In his famous ESPYs speech, Jim Valvano said that every day you should do something that makes you think, something that makes you laugh and something that brings you to tears (of happiness or sadness). In other words, every day of your life you should experience life with as many senses and emotions as possible.

Tom Friend's story about Julius Erving's reconciliation with his daughter Alexandra Stevenson is a great piece of journalism and as you read it you will surely more than fill Valvano's daily "quota":

Reaching Out

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posted by David Friedman @ 10:06 PM



At Friday, December 19, 2008 3:46:00 AM, Blogger vednam said...

Friend's story was touching. I'm glad Erving and Stevenson are finally building a relationship that should have started 28 years ago. I think the article really captured the fact that not knowing what to do is not the same thing as not caring.

When I was a child I was a huge Magic Johnson fan. I don't think I ever fantasized about being a teammate of his on the Lakers, but I did want to grow to be exactly 6'9" tall, and I used to practice shooting running baby-hook shots. I used to get into fierce arguments with classmates who insisted Michael Jordan was a better player than Magic.

I was shocked when I came home from school one day to learn Magic was HIV positive. When the unflattering details came out about the irresponsible behavior that led to Magic catching the virus, I was really disappointed. As a kid who made sports much bigger than I should have, I felt betrayed.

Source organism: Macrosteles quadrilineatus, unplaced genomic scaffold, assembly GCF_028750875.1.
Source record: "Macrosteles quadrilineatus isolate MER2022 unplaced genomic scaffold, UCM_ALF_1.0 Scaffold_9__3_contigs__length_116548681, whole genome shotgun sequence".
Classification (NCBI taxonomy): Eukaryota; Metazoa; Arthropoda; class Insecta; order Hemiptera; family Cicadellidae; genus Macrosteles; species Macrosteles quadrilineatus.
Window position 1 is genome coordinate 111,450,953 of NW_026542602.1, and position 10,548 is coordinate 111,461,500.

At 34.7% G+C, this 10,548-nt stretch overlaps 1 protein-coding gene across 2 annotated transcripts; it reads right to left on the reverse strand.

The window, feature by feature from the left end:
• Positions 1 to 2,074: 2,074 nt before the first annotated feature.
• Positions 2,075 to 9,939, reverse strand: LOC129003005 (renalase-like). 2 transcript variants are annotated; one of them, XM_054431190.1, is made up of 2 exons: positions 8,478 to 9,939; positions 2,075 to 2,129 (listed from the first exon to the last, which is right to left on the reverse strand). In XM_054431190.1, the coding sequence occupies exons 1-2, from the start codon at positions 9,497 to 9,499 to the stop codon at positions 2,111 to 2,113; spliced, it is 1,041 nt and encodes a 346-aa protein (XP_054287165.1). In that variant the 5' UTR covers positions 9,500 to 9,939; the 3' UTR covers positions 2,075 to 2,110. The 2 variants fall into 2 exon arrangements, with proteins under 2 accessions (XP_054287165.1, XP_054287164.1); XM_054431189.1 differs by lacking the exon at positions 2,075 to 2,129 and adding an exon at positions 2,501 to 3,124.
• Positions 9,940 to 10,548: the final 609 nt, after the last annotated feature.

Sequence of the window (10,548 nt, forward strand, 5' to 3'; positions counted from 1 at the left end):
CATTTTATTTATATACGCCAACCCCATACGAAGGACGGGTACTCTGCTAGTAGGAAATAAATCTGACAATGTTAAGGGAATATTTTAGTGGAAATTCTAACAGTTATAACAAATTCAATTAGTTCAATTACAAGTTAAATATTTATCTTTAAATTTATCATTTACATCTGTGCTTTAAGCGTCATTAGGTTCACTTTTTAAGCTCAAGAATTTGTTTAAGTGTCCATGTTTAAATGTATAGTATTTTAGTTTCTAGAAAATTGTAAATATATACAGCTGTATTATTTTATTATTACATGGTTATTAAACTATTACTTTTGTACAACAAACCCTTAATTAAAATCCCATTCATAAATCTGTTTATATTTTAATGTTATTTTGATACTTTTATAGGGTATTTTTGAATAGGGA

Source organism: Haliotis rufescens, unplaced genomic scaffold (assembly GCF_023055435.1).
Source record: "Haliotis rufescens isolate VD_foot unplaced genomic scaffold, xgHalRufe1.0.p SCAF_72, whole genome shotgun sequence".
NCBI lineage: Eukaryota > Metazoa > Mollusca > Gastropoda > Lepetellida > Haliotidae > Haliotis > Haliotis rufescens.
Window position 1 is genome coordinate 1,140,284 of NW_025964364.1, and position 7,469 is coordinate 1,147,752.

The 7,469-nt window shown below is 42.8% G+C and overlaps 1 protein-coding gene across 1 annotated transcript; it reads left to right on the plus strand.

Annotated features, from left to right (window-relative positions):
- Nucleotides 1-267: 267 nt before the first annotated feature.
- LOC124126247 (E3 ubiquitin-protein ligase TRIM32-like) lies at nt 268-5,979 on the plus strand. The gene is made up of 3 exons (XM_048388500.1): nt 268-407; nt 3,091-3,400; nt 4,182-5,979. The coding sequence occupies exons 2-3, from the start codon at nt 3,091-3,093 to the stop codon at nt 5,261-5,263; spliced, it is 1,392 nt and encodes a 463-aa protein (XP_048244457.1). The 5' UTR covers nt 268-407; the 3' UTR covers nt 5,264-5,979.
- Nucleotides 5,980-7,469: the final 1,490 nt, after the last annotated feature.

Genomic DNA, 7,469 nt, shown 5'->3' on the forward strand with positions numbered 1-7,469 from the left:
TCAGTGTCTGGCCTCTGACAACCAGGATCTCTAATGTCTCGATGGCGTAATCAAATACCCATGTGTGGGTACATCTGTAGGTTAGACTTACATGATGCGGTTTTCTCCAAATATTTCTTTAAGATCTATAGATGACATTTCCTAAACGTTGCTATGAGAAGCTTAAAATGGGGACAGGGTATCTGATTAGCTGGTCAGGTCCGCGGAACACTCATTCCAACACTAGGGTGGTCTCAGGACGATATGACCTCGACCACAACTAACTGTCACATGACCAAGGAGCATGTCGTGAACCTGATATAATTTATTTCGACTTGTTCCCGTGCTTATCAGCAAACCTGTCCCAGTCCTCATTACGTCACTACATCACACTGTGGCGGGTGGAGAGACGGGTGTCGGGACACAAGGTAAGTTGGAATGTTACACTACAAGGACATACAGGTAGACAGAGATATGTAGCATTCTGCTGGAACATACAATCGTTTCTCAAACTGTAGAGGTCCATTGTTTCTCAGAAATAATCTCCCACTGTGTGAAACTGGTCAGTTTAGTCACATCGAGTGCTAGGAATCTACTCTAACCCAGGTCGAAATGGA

As I got older, I learned that virtually every beloved public figure, from John Kennedy to Magic Johnson, had some skeletons in the closet. When I hear something bad nowadays about anyone, I just shrug and it hardly affects my view of them as an athlete or politician or entertainer or whatever.

What I don't quite understand is why, after finding out over and over again about the shortcomings of various famous people, we as a society continue to yearn for celebrities with seemingly perfect personal lives. Why do the media fixate on people who seem like great family men when there is a good chance that they aren't? A celebrity's personal life is something the public is never going to know all about, yet we still cannot fight the urge to jump to conclusions based on limited information. Ideally, we should care about the work people do, and not so much about their personalities.